Cladding manufacturer Steni UK will exhibit both ends of its rainscreen panel spectrum, as well as its eco-friendly credentials, at Ecobuild 2012 (March 20-22).
Stenis stand at the show (N350) will feature the companys flagship duo Colour and Nature panels - as well as its Antislip flooring panels.
Information will also be available on-stand on a study carried out by the Tampere University of Technology (Department of Civil Engineering, Institute of Construction Economics and Management) in Finland that considered the environmental performance of the different cladding systems and fixing methods in renovation projects. This concentrated on the impact of manufacture and use and maintenance.
Its report, Ecological Comparison of Façade Renovation helps designers understand the environmental credentials of systems and therefore make better-informed design and specification decisions.
And its conclusion was unequivocal glass fibre reinforced polyester composite rainscreen panels such as Stenis ecologically outperform competitors in a number of tests, ranging from Global Warming Potential (GWP) to Photochemical Ozone Creation Potential.
Visitors to the show will have the opportunity to get up close and personal with the companys lightweight flagship duo which is designed for new-build or refurbishment façade, fascia and soffit applications in the education, healthcare, housing, commercial and leisure sectors.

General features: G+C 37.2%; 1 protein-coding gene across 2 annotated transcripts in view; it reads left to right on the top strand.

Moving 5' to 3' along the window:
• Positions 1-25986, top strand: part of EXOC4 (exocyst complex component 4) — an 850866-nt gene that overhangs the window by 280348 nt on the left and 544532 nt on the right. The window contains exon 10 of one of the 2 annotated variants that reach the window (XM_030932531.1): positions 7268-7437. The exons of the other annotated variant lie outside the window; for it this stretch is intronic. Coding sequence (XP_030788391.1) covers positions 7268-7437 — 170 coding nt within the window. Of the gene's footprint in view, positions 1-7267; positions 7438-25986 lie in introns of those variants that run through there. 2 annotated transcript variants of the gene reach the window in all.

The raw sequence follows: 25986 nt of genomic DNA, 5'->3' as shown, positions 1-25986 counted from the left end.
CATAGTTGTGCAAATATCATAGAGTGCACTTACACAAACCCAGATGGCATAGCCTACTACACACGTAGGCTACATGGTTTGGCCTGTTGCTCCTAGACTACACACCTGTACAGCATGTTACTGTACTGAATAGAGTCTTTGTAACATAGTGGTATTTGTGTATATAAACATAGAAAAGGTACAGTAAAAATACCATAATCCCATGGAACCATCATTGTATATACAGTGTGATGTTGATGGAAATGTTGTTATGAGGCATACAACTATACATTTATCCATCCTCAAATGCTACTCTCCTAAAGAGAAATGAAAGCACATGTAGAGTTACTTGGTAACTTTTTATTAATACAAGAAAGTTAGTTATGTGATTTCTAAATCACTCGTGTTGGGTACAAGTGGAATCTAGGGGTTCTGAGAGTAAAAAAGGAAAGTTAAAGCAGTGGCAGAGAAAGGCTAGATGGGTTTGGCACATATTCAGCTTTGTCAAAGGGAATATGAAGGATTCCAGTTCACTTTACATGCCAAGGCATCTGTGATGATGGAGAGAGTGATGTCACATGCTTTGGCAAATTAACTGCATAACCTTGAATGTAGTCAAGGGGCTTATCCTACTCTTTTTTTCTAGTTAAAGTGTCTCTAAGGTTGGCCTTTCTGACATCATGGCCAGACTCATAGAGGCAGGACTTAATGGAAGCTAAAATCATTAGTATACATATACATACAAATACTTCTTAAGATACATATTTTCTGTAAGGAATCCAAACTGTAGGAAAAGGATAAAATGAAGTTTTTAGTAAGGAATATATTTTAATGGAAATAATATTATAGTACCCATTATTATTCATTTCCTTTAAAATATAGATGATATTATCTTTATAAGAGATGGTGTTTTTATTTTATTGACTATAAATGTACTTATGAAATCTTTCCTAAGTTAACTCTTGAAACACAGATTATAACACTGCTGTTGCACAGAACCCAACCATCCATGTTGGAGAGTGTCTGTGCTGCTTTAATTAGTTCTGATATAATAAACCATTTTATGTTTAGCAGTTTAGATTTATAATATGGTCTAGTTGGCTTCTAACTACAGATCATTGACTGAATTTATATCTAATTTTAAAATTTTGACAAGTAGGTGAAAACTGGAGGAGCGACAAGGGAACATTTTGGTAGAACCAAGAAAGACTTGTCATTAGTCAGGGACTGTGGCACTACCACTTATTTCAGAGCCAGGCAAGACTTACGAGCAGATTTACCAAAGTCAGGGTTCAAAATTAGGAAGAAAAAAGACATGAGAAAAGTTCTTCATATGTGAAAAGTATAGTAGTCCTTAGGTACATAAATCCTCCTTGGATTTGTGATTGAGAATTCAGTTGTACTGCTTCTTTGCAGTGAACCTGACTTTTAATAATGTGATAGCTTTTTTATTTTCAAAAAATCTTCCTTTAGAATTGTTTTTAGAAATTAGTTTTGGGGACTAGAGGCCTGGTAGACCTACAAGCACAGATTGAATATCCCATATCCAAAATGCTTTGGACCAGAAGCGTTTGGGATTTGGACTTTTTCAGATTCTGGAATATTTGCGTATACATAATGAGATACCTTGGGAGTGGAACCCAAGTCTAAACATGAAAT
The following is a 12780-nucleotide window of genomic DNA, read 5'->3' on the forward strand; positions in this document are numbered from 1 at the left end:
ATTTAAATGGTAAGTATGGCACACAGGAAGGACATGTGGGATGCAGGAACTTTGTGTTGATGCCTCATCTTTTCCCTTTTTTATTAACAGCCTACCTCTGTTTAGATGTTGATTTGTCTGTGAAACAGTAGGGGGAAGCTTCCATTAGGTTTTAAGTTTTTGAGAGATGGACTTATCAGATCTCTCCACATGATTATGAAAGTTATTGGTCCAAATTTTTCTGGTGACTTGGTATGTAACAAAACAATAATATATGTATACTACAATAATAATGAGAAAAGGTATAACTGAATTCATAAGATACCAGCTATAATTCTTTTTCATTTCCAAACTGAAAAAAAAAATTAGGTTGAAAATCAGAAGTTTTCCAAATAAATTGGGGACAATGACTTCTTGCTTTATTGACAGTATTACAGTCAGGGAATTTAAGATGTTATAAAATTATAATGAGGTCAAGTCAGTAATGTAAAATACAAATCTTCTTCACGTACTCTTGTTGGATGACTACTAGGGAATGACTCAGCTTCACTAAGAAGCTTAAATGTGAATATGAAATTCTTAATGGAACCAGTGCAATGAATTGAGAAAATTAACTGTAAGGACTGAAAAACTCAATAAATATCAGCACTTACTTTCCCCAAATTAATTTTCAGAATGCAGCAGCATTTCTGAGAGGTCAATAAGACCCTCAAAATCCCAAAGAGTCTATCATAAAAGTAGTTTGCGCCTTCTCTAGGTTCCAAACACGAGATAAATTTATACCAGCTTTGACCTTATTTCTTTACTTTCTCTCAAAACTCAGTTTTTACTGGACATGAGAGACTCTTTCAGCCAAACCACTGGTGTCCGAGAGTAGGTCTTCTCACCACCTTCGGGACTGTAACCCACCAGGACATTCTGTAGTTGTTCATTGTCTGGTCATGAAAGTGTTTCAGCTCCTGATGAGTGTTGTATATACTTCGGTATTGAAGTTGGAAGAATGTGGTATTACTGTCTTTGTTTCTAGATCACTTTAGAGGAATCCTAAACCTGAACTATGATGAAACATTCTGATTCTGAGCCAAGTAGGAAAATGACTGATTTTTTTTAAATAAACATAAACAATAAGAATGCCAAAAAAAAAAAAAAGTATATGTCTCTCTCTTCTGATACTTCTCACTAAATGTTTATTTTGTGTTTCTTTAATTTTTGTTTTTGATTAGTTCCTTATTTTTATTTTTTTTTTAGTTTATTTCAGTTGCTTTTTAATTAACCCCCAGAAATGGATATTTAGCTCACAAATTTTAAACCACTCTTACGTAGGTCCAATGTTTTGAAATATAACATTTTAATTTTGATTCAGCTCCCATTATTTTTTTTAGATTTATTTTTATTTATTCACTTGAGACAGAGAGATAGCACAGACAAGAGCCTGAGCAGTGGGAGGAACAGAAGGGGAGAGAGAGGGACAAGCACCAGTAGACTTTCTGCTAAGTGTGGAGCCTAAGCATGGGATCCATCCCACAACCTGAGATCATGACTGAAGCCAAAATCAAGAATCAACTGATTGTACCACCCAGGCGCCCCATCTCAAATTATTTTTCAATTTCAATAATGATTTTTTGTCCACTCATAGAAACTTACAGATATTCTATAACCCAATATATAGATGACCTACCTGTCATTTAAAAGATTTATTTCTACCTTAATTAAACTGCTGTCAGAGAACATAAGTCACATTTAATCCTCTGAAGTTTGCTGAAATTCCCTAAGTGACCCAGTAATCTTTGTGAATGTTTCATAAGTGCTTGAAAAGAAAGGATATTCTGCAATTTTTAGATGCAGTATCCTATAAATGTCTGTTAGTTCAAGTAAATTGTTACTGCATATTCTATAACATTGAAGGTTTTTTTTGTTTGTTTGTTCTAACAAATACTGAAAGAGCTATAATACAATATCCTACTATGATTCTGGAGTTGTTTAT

BBA-approved Steni Colour panels are manufactured from fibreglass reinforced polymer composite, with a smooth surface of 100% acrylic that is electron beam cured without the use of solvents.
They are available in 44 standard colours, as well as almost any special colour from the NCS-, RAL- or BS- colour system, and three surface finishes matt, half-matt and high-gloss as well as two thicknesses.
Steni Nature panels are manufactured from fibreglass reinforced polymer composite with a surface of crushed natural stone and are resistant to fire (Class O), weather, rot and aggressive environments. They are available in 24 colours and five grades of stone sourced from varying areas of Europe.